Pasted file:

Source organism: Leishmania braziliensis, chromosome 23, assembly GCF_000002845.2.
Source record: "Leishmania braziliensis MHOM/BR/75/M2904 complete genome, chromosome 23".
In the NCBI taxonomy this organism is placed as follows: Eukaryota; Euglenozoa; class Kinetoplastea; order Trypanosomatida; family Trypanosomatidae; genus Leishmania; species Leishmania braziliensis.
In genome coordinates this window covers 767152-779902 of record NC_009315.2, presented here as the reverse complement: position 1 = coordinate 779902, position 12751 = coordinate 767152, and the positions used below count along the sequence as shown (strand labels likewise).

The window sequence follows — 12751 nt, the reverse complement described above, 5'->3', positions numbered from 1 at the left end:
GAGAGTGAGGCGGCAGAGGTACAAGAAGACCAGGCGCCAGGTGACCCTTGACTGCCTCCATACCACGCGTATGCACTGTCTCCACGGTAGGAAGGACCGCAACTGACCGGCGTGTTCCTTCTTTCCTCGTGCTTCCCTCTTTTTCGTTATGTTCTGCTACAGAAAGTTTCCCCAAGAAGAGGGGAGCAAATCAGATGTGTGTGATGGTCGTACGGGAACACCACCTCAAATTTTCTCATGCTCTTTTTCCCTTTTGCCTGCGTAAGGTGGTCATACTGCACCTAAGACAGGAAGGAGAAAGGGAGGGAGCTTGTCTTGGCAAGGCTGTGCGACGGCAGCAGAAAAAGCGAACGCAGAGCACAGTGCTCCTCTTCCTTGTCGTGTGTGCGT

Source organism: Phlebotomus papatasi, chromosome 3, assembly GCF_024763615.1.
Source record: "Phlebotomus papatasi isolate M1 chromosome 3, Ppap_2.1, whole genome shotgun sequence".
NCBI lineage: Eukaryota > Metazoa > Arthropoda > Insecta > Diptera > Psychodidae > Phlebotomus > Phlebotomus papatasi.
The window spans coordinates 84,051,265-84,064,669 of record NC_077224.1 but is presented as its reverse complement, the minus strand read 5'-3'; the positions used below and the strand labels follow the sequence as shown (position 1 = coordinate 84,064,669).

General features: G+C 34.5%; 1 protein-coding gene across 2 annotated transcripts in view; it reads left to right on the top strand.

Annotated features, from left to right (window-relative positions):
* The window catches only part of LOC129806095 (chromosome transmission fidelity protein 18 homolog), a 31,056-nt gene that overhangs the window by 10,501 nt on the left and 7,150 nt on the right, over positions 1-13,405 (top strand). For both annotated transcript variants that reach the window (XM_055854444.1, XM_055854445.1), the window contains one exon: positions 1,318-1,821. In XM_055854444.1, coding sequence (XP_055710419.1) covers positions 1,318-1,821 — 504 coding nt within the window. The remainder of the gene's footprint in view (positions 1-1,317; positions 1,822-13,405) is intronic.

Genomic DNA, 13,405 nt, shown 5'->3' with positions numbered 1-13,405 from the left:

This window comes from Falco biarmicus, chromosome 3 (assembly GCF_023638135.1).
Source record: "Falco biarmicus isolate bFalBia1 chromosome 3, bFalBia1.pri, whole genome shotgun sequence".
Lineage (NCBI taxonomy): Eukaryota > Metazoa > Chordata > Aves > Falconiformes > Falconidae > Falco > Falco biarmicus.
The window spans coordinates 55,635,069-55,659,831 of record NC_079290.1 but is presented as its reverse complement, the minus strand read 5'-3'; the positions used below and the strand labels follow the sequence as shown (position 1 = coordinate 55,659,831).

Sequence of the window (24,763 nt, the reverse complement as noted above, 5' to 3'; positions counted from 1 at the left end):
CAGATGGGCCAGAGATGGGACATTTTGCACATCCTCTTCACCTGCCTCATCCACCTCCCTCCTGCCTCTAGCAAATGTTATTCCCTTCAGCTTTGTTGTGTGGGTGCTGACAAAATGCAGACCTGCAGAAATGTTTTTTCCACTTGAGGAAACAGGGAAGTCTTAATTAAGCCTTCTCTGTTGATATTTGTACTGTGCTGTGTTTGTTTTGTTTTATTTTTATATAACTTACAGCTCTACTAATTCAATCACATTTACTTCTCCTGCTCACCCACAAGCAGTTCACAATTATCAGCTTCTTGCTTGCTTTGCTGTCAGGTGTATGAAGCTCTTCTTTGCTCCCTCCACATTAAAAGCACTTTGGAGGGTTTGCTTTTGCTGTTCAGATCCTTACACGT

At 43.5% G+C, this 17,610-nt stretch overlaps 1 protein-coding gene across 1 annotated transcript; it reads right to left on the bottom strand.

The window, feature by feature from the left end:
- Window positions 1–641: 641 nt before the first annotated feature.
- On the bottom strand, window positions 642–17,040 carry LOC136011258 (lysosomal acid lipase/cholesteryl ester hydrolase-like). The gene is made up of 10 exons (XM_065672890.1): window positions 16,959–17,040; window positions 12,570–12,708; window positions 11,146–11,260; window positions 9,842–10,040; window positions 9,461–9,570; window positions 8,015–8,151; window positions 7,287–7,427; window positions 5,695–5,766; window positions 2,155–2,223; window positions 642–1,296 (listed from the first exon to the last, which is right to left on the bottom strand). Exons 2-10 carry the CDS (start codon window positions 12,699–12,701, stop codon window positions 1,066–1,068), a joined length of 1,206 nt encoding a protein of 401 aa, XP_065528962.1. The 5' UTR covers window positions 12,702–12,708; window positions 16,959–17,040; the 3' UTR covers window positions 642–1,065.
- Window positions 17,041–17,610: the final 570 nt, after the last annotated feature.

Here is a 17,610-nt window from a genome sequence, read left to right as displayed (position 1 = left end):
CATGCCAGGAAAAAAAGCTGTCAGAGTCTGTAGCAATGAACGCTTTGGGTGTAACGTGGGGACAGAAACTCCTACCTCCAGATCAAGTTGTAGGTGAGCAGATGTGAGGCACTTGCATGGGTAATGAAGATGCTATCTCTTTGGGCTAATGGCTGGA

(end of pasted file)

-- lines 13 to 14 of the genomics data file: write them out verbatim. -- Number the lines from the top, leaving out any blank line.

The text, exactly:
* The window catches only part of LOC129806095 (chromosome transmission fidelity protein 18 homolog), a 31,056-nt gene that overhangs the window by 10,501 nt on the left and 7,150 nt on the right, over positions 1-13,405 (top strand). For both annotated transcript variants that reach the window (XM_055854444.1, XM_055854445.1), the window contains one exon: positions 1,318-1,821. In XM_055854444.1, coding sequence (XP_055710419.1) covers positions 1,318-1,821 — 504 coding nt within the window. The remainder of the gene's footprint in view (positions 1-1,317; positions 1,822-13,405) is intronic.

Genomic DNA, 13,405 nt, shown 5'->3' with positions numbered 1-13,405 from the left: